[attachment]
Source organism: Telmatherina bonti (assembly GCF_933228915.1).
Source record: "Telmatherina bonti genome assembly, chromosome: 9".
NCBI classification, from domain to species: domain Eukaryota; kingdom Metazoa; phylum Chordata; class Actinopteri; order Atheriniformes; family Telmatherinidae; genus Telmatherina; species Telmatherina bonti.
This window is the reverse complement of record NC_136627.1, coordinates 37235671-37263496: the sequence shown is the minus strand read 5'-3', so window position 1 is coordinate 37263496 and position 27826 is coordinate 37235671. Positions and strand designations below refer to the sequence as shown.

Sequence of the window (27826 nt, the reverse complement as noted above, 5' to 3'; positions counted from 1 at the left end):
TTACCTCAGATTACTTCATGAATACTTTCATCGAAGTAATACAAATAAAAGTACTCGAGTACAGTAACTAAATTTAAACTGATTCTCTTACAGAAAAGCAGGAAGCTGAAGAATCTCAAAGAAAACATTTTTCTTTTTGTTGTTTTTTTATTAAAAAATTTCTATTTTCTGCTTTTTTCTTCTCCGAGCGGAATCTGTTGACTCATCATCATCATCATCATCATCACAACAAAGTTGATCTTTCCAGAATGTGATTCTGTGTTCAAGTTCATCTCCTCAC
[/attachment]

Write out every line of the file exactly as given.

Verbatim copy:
Source organism: Telmatherina bonti (assembly GCF_933228915.1).
Source record: "Telmatherina bonti genome assembly, chromosome: 9".
NCBI classification, from domain to species: domain Eukaryota; kingdom Metazoa; phylum Chordata; class Actinopteri; order Atheriniformes; family Telmatherinidae; genus Telmatherina; species Telmatherina bonti.
This window is the reverse complement of record NC_136627.1, coordinates 37235671-37263496: the sequence shown is the minus strand read 5'-3', so window position 1 is coordinate 37263496 and position 27826 is coordinate 37235671. Positions and strand designations below refer to the sequence as shown.

Sequence of the window (27826 nt, the reverse complement as noted above, 5' to 3'; positions counted from 1 at the left end):
TTACCTCAGATTACTTCATGAATACTTTCATCGAAGTAATACAAATAAAAGTACTCGAGTACAGTAACTAAATTTAAACTGATTCTCTTACAGAAAAGCAGGAAGCTGAAGAATCTCAAAGAAAACATTTTTCTTTTTGTTGTTTTTTTATTAAAAAATTTCTATTTTCTGCTTTTTTCTTCTCCGAGCGGAATCTGTTGACTCATCATCATCATCATCATCATCACAACAAAGTTGATCTTTCCAGAATGTGATTCTGTGTTCAAGTTCATCTCCTCAC